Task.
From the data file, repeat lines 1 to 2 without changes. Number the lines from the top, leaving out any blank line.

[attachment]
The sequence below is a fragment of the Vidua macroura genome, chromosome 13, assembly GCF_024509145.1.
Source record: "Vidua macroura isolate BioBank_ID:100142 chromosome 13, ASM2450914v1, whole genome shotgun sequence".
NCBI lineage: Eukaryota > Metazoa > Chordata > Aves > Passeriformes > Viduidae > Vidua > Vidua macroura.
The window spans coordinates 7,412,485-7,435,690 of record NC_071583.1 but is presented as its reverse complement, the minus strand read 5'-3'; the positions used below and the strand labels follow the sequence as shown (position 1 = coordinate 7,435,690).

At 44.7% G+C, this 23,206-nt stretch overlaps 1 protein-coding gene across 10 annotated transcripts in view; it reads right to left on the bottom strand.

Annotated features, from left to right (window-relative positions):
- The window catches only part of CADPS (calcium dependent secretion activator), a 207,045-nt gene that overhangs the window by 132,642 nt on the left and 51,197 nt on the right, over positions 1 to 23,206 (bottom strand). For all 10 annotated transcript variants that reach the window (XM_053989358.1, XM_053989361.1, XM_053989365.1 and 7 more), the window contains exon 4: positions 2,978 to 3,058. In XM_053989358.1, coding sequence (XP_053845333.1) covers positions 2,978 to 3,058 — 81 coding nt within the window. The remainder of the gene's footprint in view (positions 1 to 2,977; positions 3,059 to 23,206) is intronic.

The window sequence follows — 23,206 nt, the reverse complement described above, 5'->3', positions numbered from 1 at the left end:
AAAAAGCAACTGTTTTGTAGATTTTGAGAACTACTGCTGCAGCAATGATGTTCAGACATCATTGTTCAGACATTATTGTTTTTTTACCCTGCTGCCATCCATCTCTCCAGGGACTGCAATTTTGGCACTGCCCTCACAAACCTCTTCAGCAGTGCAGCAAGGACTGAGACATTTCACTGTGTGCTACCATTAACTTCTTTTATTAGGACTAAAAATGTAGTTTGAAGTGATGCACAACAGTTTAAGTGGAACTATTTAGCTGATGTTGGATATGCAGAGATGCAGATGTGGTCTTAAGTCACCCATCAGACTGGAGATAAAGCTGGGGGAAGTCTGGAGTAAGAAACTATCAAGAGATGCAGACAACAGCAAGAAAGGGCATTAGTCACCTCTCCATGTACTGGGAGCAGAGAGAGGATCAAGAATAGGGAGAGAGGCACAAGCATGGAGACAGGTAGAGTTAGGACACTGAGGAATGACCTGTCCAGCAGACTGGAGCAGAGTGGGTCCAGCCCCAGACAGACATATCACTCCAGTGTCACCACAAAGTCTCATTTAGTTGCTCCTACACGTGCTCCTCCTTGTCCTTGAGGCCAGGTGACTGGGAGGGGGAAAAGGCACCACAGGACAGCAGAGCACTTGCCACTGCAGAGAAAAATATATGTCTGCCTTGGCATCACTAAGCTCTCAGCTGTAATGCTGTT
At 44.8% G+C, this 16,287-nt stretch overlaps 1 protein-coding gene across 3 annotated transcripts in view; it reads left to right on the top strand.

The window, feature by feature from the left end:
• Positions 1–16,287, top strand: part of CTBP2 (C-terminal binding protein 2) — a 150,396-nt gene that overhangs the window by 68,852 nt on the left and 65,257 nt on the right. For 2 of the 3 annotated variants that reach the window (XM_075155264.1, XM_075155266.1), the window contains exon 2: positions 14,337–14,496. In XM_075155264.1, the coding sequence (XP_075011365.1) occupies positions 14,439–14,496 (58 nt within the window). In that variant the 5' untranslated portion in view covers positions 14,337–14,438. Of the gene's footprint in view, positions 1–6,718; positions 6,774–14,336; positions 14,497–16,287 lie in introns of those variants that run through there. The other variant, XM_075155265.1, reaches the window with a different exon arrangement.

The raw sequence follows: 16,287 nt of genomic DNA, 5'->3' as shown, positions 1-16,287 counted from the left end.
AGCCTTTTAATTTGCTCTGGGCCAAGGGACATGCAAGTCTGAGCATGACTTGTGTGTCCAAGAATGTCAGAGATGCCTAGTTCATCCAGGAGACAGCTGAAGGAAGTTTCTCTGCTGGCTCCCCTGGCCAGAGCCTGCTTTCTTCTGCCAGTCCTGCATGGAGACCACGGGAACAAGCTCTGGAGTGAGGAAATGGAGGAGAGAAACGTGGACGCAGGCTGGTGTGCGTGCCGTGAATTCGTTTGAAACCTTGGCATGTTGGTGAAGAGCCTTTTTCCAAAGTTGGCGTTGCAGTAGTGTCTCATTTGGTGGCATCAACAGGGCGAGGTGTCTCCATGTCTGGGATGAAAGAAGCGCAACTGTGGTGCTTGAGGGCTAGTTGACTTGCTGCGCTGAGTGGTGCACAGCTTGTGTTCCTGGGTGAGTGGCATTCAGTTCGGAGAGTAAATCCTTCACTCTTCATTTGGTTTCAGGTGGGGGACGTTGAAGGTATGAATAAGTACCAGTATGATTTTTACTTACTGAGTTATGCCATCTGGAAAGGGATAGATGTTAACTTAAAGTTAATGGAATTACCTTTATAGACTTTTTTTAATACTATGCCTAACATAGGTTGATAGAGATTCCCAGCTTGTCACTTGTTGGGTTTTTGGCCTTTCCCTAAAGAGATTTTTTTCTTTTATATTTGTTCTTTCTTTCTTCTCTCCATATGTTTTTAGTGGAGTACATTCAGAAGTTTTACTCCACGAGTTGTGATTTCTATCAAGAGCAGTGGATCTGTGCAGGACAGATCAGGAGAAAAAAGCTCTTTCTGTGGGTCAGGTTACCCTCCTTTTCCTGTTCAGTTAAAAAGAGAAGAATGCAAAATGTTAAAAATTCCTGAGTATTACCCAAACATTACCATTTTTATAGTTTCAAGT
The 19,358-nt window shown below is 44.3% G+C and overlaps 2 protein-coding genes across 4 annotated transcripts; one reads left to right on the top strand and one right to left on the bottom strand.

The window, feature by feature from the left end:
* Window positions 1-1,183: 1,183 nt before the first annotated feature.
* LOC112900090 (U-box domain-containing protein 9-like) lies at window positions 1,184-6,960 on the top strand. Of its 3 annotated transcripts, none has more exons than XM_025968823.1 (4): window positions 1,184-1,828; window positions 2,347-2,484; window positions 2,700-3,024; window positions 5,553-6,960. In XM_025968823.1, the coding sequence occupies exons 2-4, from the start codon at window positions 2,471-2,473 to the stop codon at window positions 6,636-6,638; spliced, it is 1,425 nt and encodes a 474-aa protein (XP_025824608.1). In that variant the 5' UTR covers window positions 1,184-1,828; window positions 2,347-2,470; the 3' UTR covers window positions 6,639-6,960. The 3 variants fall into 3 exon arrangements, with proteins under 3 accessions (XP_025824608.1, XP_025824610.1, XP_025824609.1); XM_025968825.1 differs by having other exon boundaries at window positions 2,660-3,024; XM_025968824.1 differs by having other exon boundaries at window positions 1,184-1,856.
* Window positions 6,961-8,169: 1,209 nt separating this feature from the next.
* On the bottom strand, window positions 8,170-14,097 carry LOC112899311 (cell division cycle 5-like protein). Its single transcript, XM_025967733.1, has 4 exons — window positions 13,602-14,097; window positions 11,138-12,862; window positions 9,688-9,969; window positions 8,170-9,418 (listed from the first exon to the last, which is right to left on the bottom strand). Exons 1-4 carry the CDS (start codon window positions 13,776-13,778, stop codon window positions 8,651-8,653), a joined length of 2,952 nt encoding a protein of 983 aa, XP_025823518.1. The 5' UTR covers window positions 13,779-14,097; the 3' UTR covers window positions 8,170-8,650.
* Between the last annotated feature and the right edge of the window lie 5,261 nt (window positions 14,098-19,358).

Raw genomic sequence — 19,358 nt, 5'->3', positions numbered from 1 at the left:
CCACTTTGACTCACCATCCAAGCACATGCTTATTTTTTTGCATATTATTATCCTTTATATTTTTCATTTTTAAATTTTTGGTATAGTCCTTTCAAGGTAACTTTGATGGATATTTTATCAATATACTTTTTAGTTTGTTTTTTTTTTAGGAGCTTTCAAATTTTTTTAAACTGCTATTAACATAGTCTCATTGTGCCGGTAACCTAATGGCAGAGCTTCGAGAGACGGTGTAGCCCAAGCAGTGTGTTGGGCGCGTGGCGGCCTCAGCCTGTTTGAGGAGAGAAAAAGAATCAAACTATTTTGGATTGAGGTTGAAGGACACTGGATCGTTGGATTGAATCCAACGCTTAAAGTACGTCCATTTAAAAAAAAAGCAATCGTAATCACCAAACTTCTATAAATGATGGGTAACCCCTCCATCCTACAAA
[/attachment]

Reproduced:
The sequence below is a fragment of the Vidua macroura genome, chromosome 13, assembly GCF_024509145.1.
Source record: "Vidua macroura isolate BioBank_ID:100142 chromosome 13, ASM2450914v1, whole genome shotgun sequence".